Remembering JFK: Top 5 Kennedy-Centered Productions

Posted Friday November 22, 2013 9:10 AM GMT

It’s hard to believe that it’s been half a century since President John F. Kennedy was assassinated while traveling in a motorcade in Dallas, Texas.

And on the 50th anniversary of this momentous event, GossipCenter looks at a handful of films (as well as a miniseries and a Made-for-TV movie) that were inspired by one of the most beloved Commanders-in-Chief America has ever known.

“JFK” (1991) [ Kevin Costner, Gary Oldman, Jack Lemmon]

Given the persistent conspiracy theories surrounding the assassination of President John Fitzgerald Kennedy, director Oliver Stone sought to add to the conversation with this epic 3-hour opus. Kevin Costner makes a convincing New Orleans district attorney who discovers there’s more to the story than the feds admit, supplemented with star power from Gary Oldman and Jack Lemmon

“JFK” received mixed reviews, as Rolling Stone’s Peter Travers declared, “As speculation, JFK is riveting. As proof, it's bunk. Stone has turned what he considers the crime of the century into a disturbing anomaly -- a dishonest search for truth.





“Parkland” (2013) [ Zac Efron, Paul Giamatti, Billy Bob Thornton]

Seeking uniqueness amidst the preponderance of Kennedy assassination projects, “Parkland” looks at the chaotic events that occurred when the just-shot President Kennedy arrived at Parkland Hospital in Dallas, Texas and subsequently died. Additionally, there’s a whole “we had Lee Harvey Oswald in custody and let him go” component to the story, and Billy Bob Thornton flawlessly depicts rabid Secret Service Agent Forrest Sorrels as he sniffs out mistake after mistake.

However, Kyle Smith of the New York Post, like many of his peers, didn’t buy it. “Parkland takes one of the most traumatizing events of the American 20th century and turns it into a trivia digest.”



“Thirteen Days” (2000) [Kevin Costner, Bruce Greenwood, Shawn Driscoll]

Though it wasn’t as devastating as JFK’s assassination, the Cuban Missile Crisis was a massive milestone in Kennedy’s truncated administration. “Thirteen Days” looks at the emotional climate at the White House during the events of October 1962 and effectively drives home the impact of this prolific event.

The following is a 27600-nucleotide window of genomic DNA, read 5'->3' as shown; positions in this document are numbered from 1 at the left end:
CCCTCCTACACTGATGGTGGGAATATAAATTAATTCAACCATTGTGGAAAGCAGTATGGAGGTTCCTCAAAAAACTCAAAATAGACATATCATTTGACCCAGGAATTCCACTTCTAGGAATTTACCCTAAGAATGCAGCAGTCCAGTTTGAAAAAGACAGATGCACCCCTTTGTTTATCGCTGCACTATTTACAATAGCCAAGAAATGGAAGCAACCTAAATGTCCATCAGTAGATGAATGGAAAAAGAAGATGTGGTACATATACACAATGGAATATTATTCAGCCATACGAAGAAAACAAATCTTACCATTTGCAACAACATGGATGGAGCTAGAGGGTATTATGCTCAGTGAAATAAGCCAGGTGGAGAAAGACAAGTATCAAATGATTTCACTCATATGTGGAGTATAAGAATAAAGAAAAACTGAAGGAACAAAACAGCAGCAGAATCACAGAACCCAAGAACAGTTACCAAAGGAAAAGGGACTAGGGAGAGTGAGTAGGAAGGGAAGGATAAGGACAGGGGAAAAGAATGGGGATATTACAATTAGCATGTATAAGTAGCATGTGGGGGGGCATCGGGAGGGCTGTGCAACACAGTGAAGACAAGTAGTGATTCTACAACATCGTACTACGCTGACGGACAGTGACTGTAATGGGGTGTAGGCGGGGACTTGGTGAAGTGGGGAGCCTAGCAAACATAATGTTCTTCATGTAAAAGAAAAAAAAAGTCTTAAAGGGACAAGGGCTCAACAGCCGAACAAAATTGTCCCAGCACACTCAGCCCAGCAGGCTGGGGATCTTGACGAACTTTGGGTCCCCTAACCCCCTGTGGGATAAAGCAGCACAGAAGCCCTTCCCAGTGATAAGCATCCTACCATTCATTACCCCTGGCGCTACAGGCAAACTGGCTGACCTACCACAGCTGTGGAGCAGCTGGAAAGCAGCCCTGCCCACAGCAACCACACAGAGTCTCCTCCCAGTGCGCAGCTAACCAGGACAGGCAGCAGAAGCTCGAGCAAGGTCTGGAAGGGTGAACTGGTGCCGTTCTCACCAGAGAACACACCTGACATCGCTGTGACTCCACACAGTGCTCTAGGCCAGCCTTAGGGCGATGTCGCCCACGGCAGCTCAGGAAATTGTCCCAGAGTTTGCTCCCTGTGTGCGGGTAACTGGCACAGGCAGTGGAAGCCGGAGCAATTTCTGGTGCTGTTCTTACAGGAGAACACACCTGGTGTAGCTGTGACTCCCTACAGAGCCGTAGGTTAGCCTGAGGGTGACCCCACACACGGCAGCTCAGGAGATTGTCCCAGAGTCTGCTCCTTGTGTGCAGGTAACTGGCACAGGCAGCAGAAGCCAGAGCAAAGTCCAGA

Overall, Costner & Co. scored a win with audiences and critics. “Who would've thought this nearly 40-year-old piece of history could be turned into such a riveting motion picture?” wrote Eric Harrison of the Houston Chronicle.





“The Kennedys” (2011) [Greg Kinnear, Katie Holmes, Barry Pepper, Tom Wilkinson]

Featuring a fabulous multi-generational cast, “The Kennedys” was initially plagued with the problem of finding a home. Given its 8-part miniseries format, the project eventually landed at ReelzChannel where it went on to score 4 Primetime Emmy trophies.

“The Kennedys” is told in the same style as “The Godfather,” examining a powerful family legacy inclusive of debilitating dysfunction, betrayal, and conflict. While the Kennedys seemed healthy on the surface, they were anything but.

Viewers tended to favor the project, while writers like The Washington Post’s Hank Stuever snarked, "If you check your calendar, we're nearing the 50th anniversary of JFK's death, which makes him, his family and Cabinet members as fair game as King Arthur, Guinevere, Merlin and the gang, who've had their stories updated, revised and pillaged for centuries now.”



“Killing Kennedy” (2013) [ Rob Lowe, Ginnifer Goodwin, Will Rothhaar, Michelle Trachtenberg]

Based on the book by Bill O’Reilly, “Killing Kennedy” set viewership records for the National Geographic Channel. This Made-For-TV movie focuses on both Kennedy’s life and death (and alleged proclivities) as well as the world of assassin Lee Harvey Oswald and the way the FBI completely botched their investigation of him.

Nancy DeWolf Smith of The Wall Street Journal loved “Killing Kennedy,” noting, “It’s subversive in a great way. The more the pathology of Oswald is developed...the more it resembles what propels many conspiracy theorists.”



 

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